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3 Ways To Manage Procrastination November 15, 2010

Posted by Kevin Burns in accountability, assertiveness, boss, business, communication, corporate culture, corporate culture turnaround specialist, culture, culture of accountability, culture of high-performance, Employee Engagement, engagement, high-performance, kevin burns, keynote speaker, management, manager, middle manager, procrastination, time management.
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Joseph Ferrari, Ph.D., associate professor of psychology at De Paul University in Chicago, and Timothy Pychyl, Ph.D., associate professor of psychology at Carleton University in Ottawa, Canada have identified traits of procrastinators:

  • Twenty percent of people identify themselves as chronic procrastinators: they don’t pay bills on time, they don’t cash gift certificates or checks, they leave their Christmas shopping until Christmas eve.
  • As a culture we don’t take procrastination seriously as a problem. Because we are so nice; we don’t call people on their excuses (“my grandmother died last week”) even when we don’t believe them.
  • Procrastination is not a problem of time management or of planning. “Telling someone who procrastinates to buy a weekly planner (time management) is like telling someone with chronic depression to just cheer up,” insists Dr. Ferrari.
  • Procrastinators are made not born. Procrastination is learned. Managers may reinforce (and sometimes even create) procrastination because they tend to be tolerant of excuses.
  • Procrastination predicts higher levels of consumption of alcohol among those people who drink – the effect of avoidant coping styles.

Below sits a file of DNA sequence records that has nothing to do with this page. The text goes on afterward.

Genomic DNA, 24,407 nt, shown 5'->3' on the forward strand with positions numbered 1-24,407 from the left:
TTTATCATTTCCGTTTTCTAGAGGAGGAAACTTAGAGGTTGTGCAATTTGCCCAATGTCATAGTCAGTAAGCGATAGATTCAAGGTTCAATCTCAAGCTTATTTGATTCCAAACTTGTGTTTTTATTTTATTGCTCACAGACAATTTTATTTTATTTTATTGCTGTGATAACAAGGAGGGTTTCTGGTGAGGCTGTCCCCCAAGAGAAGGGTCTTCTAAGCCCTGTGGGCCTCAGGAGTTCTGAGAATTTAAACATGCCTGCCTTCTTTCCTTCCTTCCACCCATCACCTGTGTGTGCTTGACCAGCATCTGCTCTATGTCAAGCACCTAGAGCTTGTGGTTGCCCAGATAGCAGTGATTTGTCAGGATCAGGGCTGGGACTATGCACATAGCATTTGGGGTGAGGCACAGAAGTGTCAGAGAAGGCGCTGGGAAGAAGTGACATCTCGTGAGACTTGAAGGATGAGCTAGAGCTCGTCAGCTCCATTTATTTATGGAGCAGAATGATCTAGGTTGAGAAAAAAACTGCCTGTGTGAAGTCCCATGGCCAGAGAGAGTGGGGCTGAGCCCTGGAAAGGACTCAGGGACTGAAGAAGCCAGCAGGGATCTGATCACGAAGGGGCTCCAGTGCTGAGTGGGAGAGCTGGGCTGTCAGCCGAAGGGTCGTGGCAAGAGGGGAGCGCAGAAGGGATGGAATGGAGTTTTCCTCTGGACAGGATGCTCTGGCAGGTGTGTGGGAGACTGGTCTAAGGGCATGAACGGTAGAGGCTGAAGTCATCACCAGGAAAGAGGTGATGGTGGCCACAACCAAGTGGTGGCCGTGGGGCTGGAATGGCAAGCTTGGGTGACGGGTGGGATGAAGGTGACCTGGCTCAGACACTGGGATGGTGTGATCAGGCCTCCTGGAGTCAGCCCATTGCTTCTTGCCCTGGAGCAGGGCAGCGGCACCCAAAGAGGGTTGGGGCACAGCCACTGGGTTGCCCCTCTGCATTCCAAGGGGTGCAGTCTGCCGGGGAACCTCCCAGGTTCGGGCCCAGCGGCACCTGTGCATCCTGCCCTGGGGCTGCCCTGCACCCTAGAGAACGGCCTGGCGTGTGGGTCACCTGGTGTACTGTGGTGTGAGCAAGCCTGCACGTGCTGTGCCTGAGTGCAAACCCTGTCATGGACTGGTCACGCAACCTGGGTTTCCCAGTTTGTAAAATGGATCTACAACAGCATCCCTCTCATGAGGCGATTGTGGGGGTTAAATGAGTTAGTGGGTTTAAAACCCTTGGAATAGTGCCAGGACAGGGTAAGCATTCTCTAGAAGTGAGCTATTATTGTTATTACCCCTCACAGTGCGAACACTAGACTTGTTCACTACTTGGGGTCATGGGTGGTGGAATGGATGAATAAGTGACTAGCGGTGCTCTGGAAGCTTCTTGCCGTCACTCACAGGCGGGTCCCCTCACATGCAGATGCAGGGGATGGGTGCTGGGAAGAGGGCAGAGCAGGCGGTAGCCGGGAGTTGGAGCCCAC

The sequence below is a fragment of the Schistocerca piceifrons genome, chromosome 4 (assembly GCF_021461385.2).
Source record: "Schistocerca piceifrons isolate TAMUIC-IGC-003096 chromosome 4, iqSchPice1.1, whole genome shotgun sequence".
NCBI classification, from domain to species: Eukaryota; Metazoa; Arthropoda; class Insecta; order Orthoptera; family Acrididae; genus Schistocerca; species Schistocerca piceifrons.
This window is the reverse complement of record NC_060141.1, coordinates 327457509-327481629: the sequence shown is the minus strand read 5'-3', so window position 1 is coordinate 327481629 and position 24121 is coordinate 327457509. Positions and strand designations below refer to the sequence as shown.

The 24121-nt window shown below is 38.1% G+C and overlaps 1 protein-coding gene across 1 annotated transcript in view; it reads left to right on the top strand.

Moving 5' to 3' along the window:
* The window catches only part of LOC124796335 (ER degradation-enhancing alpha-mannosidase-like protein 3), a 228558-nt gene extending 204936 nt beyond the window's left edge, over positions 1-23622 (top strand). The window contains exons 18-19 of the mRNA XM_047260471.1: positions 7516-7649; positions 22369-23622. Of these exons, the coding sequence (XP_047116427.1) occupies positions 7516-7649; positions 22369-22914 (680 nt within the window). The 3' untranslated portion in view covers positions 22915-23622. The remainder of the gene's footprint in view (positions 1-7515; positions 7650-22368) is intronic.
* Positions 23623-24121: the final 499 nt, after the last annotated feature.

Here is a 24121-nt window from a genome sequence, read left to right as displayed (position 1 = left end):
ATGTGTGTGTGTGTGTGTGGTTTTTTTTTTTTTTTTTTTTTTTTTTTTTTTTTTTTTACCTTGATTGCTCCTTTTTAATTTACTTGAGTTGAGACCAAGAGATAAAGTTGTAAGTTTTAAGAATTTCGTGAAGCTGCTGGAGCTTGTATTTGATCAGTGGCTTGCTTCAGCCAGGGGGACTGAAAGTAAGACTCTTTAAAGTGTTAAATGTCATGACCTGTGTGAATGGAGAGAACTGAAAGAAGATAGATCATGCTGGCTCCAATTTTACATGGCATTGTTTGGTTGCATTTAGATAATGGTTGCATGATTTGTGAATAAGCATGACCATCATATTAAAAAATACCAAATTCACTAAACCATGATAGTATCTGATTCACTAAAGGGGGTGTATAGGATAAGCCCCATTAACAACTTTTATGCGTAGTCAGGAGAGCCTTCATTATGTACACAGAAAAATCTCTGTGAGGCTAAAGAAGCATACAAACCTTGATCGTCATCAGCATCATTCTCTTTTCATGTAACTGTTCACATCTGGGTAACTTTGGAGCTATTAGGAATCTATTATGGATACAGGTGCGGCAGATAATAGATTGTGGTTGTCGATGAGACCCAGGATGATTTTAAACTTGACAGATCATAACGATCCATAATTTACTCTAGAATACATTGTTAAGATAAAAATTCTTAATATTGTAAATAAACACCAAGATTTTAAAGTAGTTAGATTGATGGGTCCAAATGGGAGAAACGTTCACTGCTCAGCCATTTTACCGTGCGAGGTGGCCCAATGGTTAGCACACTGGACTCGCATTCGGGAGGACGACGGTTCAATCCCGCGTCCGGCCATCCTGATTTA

• Procrastinators lie to themselves such as, “I work best under pressure” or that time pressure makes them more creative. But in fact they do not work best under pressure nor do they turn out to be more creative; they only feel that way. They squander their resources.
  • Some are thrill-seekers, who wait to the last minute for the euphoric rush. There are the avoiders, who may be avoiding fear of failure or even fear of success, but in either case are very concerned with what others think of them. They would rather have others think they lack effort than ability.

Here are 3 ways to manage procrastination (taken from my new program, Tweak™ – the Future of Management):

  1. Eliminate long deadlines for project completion – in the same way that manufacturing ramps up daily production over a longer term (5000 more widgets over 25 days = 200 more widgets per day) you must break down projects into daily steps. This forces the procrastinator to engage NOW! Tomorrow is always the deadline. This way you don’t get blindsided by being too far behind. You can correct immediately.
  2. “Show me what you have so far” pop quiz in public – risks embarrassing the procrastinator. Knowing that you might ask at any time for status reports forces the procrastinator to have something prepared. Always ask for status. Inspect, don’t expect. Procrastinators fear embarrassment. Use this to your advantage.
  3. Deliver consequences and don’t buy excuses – last-minute efforts produce mediocre results at best. If a procrastinator is not pulling his/her weight, take project responsibilities away from them and swap project responsibilities with a good worker. Give the procrastinator’s project responsibilities to the good worker and give good worker’s mundane tasks to procrastinators so that the good worker is not punished by having to pick up the slack.

What are your thoughts on procrastination? What has worked well for you? Leave me your comment below.

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